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HomeIndustry NewsBob Mattive of Colorado Elected National Potato Council President

Bob Mattive of Colorado Elected National Potato Council President

WASHINGTON, D.C. — The National Potato Council (NPC) installed its 2024 roster of Executive Committee members this week at the organization’s annual Washington Summit. During the Annual Meeting of the Voting Delegates, Bob Mattive of Monte Vista, Colo., was elected to serve as the Council’s President for the next 12 months.

Having grown up on a small farm in Brighton, Colo., Mattive began taking on leadership roles in high school – as class president and president of the 4H Club. Now, the partner of Worley Family Farms, LLLP, in Monte Vista, will continue to serve the industry in his newly appointed role as President of the National Potato Council. Mattive, who most recently served as NPC’s First Vice President and Vice President of Environmental Affairs, was elected to a one-year term on Feb. 26, 2024.

“I’ve always been interested in environmental issues and legislative affairs,” said Mattive, who was initially introduced to NPC as a delegate from Colorado. His involvement with the federal policy-focused organization brought about a national perspective and he served on different NPC committees throughout the years. Mattive also serves on several Colorado agricultural committees and boards. “I’ve learned a lot and I know we have to work hard and work together to keep relevant, educate the next generation, and continue advocating on behalf of our growers and industry partners.”

Mattive became a part of the fourth-generation Worley Family Farms when he and his wife Gail (Worley) were invited by her father to join the operation in 1982. When he started farming with his father-in-law, the operation raised about 500 acres of potatoes. Today, the farm raises around 1,800-1,900 acres of potatoes and 2,000 acres of other crops. The business is now also co-managed by their sons Grant and Reid and nephew Matthew Smartt.

For Mattive, environmental stewardship is second nature. “As with most industries, technology has become a large part of our organization. We irrigate all of our acreage with computerized center pivot irrigation systems and utilize GPS operating systems in most of our tractors and other equipment,” said Mattive.

The full NPC Executive Committee roster includes:

  • President – Bob Mattive, Monte Vista, Colorado
  • First Vice President and Vice President, Trade Affairs – Ted Tschirky, Pasco, Washington
  • Vice President, Legislative Affairs – Dean Gibson, Paul, Idaho
  • Vice President, Environmental Affairs – Ben Sklarczyk, Johannesburg, Michigan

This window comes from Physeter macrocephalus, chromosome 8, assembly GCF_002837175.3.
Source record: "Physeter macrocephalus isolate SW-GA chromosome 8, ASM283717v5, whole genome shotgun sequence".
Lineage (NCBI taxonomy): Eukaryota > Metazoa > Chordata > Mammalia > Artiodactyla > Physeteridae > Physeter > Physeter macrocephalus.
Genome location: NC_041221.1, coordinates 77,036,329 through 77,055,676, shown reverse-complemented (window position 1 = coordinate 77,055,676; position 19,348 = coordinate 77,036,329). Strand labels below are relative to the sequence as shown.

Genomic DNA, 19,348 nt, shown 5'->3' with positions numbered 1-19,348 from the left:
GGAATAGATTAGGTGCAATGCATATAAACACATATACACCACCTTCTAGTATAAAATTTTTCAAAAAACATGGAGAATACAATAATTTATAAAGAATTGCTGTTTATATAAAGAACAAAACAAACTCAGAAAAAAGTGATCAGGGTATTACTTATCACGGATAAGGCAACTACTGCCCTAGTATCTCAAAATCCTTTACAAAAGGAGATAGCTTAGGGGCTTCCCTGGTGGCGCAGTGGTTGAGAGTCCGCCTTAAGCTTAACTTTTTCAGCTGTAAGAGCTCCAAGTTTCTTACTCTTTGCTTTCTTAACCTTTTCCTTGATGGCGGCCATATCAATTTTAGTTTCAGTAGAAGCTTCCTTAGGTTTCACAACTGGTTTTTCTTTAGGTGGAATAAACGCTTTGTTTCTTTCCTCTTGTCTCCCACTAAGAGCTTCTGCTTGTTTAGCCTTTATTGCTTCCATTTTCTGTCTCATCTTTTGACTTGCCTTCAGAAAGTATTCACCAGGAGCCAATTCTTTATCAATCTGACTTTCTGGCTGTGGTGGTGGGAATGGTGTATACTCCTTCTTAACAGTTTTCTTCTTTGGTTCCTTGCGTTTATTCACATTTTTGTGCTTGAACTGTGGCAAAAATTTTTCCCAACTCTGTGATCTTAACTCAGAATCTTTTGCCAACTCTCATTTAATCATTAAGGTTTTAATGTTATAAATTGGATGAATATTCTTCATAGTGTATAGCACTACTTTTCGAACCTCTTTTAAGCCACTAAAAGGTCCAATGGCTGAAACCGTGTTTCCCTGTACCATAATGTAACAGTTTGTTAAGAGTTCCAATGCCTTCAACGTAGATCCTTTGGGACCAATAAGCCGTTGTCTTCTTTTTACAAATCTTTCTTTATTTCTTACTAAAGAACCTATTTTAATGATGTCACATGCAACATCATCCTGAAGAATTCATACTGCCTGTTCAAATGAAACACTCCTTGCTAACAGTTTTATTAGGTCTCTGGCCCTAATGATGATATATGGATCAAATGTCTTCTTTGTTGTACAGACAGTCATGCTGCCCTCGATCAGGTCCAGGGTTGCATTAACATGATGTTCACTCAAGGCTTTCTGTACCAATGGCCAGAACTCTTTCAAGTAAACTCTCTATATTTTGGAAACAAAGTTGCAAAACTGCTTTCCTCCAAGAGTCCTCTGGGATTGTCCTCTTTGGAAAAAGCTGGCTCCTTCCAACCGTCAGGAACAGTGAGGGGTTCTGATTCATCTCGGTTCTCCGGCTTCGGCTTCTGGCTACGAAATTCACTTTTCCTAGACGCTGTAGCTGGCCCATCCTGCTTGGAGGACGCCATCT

• Vice President, Finance and Office Procedures – TJ Hall, Hoople, North Dakota
  • Vice President, Grower Outreach and Industry Relations – Chris Olsen, Othello, Washington
  • Immediate Past President – RJ Andrus, Idaho Falls, Idaho

A group of men standing on stairs in front of a building

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From left to right: Ted Tschirky, Dean Gibson, Ben Sklarczyk, Chris Olsen, RJ Andrus, TJ Hall, and Bob Mattive. Photo courtesy of the National Potato Council / Bill Schaefer Photography

As a grower-led organization, NPC is managed by an Executive Committee and Board of Directors, which oversees its operations and provides guidance on its policy activities. Board members are appointed by the Executive Committee from recommendations submitted by state potato grower organizations and hold office for one calendar year.

NPC is the voice of U.S. potato growers and industry members in our nation’s capital. NPC protects potato growers’ interests in Washington, D.C. by addressing issues that affect the potato industry, from policy issues debated in Congress to regulatory issues proposed by federal agencies. The complete list of Executive Committee and Board of Directors may be found here.

The NPC 2024 Washington Summit is a forum for potato industry members to discuss, define, and advocate for the policy priorities impacting their businesses and protecting their ability to farm. From Feb. 26 – March 1, growers and industry stakeholders took the results from its latest economic impact study, “The Current and Potential Impact of Expanded Potato Exports,” to Members of Congress and the administration to advocate for issues such as keeping potatoes in federal nutrition programs, promoting free and fair-trade agreements, and protecting tax policies that support the long-term health of family-owned farming operations.

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